UC Davis establishes four-year program for people with intellectual disabilities

UC Davis establishes four-year program for people with intellectual disabilities

Photo Credits: Google Streetview. The UC Davis MIND Institute at the UC Davis Medical Center in Sacramento, California.

Groundbreaking program is first on west coast to offer a residential component 

The Office of Diversity, Equity and Inclusion, in partnership with the UC Davis MIND Institute, recently received a $2.1 million grant to establish a four-year college program for individuals with disabilities on the UC Davis campus. 

The MIND Institute focuses on researching neurodevelopmental disabilities like autism, Fragile X, Down Syndrome and ADHD, among others. It also provides support to families affected by these disabilities. 

“This is about opening UC Davis to all the citizens of California and beyond,” said Len Abbeduto, the director of the MIND Institute, in a video for the broadcast media about the new program. “Disability is not often thought about when we talk about diversity, equity and inclusion.”

The grant will facilitate the Redwood Supported Education to Elevate Diversity (SEED) Scholar program. UC Davis hopes that similar programs—geared towards students with autism, Down Syndrome, Fragile X Syndrome and other types of genetic disorders, for example—can be implemented on other college campuses in California.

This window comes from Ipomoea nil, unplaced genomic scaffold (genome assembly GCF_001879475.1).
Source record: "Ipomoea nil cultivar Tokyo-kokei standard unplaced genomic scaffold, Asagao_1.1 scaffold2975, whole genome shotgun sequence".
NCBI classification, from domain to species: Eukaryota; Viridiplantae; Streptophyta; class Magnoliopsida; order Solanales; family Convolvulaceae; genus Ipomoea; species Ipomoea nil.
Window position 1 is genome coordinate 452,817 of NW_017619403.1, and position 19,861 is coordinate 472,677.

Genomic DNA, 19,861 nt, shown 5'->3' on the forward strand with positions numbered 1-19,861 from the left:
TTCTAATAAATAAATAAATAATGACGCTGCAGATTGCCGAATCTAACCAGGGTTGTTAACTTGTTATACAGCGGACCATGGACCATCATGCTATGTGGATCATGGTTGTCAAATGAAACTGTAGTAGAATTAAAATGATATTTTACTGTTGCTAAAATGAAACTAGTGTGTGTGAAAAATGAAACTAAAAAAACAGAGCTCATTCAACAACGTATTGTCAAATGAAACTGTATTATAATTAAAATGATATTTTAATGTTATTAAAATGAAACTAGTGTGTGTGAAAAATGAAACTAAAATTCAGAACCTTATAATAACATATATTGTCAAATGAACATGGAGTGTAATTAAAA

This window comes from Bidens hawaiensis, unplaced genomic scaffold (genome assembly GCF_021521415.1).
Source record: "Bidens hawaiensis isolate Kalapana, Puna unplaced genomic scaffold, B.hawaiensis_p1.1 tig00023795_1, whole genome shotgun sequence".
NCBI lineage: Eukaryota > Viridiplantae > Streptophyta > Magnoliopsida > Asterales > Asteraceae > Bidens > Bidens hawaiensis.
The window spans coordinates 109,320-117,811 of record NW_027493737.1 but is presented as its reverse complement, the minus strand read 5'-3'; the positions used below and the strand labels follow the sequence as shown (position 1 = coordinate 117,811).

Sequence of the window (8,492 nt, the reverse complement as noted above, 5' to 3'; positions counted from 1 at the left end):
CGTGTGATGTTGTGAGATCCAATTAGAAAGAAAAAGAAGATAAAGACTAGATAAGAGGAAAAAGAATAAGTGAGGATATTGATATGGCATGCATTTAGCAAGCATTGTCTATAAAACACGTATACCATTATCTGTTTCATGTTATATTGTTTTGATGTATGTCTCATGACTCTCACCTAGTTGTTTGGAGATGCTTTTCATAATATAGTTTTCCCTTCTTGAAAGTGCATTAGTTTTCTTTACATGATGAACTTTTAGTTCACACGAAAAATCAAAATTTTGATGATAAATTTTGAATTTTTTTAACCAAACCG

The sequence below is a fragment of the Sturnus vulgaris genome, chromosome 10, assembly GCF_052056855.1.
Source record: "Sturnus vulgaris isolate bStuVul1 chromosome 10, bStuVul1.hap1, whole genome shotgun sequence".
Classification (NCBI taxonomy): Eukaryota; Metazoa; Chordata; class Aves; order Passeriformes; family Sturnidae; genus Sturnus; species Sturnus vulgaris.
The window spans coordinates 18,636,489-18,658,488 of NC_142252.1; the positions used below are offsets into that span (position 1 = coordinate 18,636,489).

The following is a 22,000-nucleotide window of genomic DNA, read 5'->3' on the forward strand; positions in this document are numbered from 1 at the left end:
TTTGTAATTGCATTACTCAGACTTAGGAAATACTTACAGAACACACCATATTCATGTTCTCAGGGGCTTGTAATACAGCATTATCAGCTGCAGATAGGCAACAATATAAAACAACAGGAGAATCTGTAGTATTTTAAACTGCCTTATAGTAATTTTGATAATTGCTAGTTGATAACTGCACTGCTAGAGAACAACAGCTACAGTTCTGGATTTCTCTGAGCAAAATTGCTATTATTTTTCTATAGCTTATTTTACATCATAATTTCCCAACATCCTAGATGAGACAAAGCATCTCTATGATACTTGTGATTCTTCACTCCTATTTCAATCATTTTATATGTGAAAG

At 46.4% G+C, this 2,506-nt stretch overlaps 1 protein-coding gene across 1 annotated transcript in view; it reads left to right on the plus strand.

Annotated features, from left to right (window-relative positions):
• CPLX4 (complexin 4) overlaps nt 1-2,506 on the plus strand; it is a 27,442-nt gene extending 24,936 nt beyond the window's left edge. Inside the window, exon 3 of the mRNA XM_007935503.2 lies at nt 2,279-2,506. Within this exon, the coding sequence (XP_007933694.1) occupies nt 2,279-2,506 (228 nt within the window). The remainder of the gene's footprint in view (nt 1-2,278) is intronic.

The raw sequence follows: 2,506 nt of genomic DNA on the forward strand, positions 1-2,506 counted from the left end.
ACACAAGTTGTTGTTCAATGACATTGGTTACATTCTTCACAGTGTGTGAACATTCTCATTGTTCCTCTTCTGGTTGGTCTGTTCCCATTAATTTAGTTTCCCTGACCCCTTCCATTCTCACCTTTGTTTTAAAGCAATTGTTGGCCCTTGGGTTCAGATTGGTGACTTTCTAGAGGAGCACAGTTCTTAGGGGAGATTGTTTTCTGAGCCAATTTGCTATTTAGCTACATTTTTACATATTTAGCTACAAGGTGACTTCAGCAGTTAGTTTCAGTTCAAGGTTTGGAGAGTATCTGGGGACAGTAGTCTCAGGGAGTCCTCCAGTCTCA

The grant—funded by the U.S. Department of Education’s Transition and Postsecondary Programs for Students with Intellectual Disabilities (TPSID)—will be used across five years. TPSID program grants were originally established in 2010 under the Obama Administration.

At the time, awards totalling $10.9 million were provided for 28 grants under two federal programs. Some of the first grant recipients included California State University,Fresno and Taft College. The grants are designed to facilitate academic enrichment, socialization, independent living and professional skills for people with intellectual disabilities.

Renetta Garrison Tull, the Vice Chancellor of Diversity, Equity and Inclusion (DEI), highlighted the importance of the program’s connection to DEI. 

“While a lot of other programs haven’t been connected to DEI, Dr. Len Abbeduto wanted it to be a part of DEI,” Tull said. “When we think about inclusion, we want to think about it as a campus wide initiative.” 

Tull added that DEI and the MIND Institute will be “thought partners” in the implementation of the Redwood SEED Program. Personally, Tull has two adult cousins with Down Syndrome, and said she was excited to learn about the kinds of services that the Redwood SEED Program would be offering.